Dealing with False Allegations During Child Custody & Divorce

It seems like everyone knows a story about false allegations during child custody and divorce. One party points the finger at the other and receives a restraining order from the court believing that by doing so will, almost by default, give them custody of the children and exclusive use of the family home. The accused party then must defend themselves in court and prove these allegations false.

While false accusations are a legal mess, it is also terrible to have someone who you once shared a life make claims of either abuse or neglect. It is something no one is ever really prepared for. You may feel you should reach out to your soon to be ex-spouse, but this can actually make things worse for you. Additionally, trying to make contact could be used against you. It is not unheard of for there to be accusations of stalking, harassment, or violence when all you want to do is smooth things over. No matter how tempted, it is best to keep away, and, with a clear mind, take more appropriate actions. [Read more…]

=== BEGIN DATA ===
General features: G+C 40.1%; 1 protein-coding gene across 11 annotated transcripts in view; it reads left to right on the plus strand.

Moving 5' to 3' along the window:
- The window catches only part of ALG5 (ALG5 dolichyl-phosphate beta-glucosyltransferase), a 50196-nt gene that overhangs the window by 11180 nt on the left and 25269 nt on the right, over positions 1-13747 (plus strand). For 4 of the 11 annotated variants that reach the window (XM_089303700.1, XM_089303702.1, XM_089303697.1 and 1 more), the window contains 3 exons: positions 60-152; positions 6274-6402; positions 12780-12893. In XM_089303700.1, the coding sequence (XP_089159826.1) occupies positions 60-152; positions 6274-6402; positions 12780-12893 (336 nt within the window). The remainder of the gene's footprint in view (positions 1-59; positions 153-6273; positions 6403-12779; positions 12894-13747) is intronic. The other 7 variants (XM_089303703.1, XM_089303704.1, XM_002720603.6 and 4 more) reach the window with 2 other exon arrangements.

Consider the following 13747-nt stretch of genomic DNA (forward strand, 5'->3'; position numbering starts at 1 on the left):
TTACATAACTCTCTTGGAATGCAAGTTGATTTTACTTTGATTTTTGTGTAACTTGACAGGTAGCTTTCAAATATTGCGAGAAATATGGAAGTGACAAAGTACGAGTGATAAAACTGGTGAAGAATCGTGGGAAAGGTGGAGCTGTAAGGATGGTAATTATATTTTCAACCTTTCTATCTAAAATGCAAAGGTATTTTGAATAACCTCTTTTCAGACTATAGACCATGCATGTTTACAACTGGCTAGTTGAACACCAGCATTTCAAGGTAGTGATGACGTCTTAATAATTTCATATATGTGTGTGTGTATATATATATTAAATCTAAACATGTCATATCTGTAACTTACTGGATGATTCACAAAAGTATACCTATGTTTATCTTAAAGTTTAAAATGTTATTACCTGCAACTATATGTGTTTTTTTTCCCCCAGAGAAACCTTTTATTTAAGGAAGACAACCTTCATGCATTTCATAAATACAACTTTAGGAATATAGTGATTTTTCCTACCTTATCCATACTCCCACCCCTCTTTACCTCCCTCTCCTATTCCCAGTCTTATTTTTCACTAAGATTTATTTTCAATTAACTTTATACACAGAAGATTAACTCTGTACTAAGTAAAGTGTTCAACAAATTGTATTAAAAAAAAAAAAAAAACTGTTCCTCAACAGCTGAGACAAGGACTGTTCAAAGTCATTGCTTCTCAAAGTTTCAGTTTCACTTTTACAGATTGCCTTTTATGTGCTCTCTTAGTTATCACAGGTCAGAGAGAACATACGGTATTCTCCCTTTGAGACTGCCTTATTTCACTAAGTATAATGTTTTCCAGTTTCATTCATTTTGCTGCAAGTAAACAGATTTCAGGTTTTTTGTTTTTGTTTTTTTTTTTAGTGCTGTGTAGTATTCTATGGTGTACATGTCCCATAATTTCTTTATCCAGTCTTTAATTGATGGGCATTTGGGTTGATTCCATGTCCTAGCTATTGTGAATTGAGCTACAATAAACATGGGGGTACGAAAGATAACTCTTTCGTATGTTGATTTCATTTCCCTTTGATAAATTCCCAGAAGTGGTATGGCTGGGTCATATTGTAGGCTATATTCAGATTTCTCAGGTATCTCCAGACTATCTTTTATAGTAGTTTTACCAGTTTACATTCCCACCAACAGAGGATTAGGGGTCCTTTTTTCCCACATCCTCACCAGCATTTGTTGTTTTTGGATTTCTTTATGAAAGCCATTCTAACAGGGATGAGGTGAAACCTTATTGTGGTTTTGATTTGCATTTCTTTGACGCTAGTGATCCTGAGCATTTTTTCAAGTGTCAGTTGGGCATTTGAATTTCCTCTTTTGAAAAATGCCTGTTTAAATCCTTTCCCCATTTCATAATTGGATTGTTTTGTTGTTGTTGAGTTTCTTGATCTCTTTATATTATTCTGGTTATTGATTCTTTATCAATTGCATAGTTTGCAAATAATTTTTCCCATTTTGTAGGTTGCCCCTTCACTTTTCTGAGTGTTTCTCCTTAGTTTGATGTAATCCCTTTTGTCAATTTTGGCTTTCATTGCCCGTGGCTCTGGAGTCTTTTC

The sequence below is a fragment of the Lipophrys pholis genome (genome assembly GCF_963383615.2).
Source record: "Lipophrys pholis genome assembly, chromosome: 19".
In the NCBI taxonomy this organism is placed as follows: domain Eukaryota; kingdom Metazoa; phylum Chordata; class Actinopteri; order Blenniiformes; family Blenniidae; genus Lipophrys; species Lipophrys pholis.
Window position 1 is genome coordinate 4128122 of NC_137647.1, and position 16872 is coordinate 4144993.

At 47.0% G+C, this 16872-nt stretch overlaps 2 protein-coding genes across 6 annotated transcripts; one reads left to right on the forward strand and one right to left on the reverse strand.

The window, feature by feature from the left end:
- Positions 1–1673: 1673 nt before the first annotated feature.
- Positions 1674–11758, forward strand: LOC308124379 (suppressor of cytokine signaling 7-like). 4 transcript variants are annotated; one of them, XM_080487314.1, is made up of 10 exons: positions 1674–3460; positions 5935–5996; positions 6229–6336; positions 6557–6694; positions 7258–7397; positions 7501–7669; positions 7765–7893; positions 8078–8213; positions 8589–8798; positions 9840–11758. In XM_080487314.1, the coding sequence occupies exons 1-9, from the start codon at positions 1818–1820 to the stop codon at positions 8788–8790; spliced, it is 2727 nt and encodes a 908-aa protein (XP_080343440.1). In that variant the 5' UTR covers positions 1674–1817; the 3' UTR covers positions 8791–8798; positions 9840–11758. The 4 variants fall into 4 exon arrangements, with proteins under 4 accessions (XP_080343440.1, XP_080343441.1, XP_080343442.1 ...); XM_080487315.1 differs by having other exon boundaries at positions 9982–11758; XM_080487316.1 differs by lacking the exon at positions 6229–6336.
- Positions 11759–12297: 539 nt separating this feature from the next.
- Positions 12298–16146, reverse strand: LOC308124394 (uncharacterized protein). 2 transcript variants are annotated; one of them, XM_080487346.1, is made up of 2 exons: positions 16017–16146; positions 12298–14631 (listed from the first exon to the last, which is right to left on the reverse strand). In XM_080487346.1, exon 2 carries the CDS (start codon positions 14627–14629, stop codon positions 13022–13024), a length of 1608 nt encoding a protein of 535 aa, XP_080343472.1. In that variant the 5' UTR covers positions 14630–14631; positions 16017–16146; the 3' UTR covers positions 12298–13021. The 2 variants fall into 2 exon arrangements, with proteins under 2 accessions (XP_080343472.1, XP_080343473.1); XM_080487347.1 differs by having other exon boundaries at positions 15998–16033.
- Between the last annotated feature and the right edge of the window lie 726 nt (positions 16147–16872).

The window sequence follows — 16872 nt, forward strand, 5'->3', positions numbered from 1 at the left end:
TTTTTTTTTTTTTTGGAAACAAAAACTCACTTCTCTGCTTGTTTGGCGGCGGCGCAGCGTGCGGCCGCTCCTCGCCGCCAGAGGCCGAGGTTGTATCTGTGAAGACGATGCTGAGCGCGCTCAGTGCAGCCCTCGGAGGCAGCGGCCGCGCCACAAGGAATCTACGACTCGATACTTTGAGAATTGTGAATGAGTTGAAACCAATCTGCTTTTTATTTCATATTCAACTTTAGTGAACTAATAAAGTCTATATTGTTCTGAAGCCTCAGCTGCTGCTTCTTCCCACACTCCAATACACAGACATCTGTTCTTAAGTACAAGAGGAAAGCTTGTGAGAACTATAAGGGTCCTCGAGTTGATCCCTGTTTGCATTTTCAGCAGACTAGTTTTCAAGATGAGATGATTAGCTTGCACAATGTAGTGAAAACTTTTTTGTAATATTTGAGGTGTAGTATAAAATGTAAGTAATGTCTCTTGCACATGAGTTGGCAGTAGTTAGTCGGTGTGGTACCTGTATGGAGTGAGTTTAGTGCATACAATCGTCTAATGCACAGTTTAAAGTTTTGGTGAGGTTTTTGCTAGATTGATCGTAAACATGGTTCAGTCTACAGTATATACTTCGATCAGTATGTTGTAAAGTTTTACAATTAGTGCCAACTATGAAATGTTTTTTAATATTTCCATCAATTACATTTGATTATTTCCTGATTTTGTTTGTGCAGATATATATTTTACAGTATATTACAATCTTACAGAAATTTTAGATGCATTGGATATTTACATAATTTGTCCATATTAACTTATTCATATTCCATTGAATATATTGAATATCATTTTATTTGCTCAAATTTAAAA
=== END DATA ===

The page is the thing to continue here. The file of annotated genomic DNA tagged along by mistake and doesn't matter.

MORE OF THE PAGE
How Child Custody Is Determined Under Massachusetts Law

In Massachusetts, several factors are used to determine child custody between two parents seeking divorce or between unmarried couples who cannot come to custody terms following separation.

Massachusetts law recognizes four different types of custody:

• Sole legal custody
• Shared legal custody
• Sole physical custody
• Shared physical custody

In the first and third statuses, only one parent has the right and responsibility regarding the child’s welfare, including education, medical care, and emotional, moral and religious development. Shared custody allows both parents to make decisions. Physical custody status goes one step further by determining whether children will live with only one or spend time living with both parents in addition to determining who will be responsible for their welfare. [Read more…]